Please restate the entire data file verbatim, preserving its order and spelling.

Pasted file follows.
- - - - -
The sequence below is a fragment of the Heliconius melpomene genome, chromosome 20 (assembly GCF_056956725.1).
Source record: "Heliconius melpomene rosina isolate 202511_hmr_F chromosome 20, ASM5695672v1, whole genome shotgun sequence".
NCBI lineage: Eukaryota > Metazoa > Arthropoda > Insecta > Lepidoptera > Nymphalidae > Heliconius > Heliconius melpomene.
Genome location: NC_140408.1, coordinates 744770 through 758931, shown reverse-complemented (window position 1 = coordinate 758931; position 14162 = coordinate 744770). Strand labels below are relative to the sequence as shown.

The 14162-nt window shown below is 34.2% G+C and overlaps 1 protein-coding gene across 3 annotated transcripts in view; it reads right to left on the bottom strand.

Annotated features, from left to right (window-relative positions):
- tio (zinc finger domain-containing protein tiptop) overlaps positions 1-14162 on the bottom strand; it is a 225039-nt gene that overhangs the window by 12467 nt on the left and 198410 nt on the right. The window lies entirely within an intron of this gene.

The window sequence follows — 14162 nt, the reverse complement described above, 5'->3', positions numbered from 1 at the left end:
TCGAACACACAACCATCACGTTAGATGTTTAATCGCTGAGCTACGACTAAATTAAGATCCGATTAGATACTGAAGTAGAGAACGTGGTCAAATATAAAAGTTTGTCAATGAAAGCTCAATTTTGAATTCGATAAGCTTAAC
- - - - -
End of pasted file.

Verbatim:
The sequence below is a fragment of the Heliconius melpomene genome, chromosome 20 (assembly GCF_056956725.1).
Source record: "Heliconius melpomene rosina isolate 202511_hmr_F chromosome 20, ASM5695672v1, whole genome shotgun sequence".
NCBI lineage: Eukaryota > Metazoa > Arthropoda > Insecta > Lepidoptera > Nymphalidae > Heliconius > Heliconius melpomene.
Genome location: NC_140408.1, coordinates 744770 through 758931, shown reverse-complemented (window position 1 = coordinate 758931; position 14162 = coordinate 744770). Strand labels below are relative to the sequence as shown.

The 14162-nt window shown below is 34.2% G+C and overlaps 1 protein-coding gene across 3 annotated transcripts in view; it reads right to left on the bottom strand.

Annotated features, from left to right (window-relative positions):
- tio (zinc finger domain-containing protein tiptop) overlaps positions 1-14162 on the bottom strand; it is a 225039-nt gene that overhangs the window by 12467 nt on the left and 198410 nt on the right. The window lies entirely within an intron of this gene.

The window sequence follows — 14162 nt, the reverse complement described above, 5'->3', positions numbered from 1 at the left end:
TCGAACACACAACCATCACGTTAGATGTTTAATCGCTGAGCTACGACTAAATTAAGATCCGATTAGATACTGAAGTAGAGAACGTGGTCAAATATAAAAGTTTGTCAATGAAAGCTCAATTTTGAATTCGATAAGCTTAAC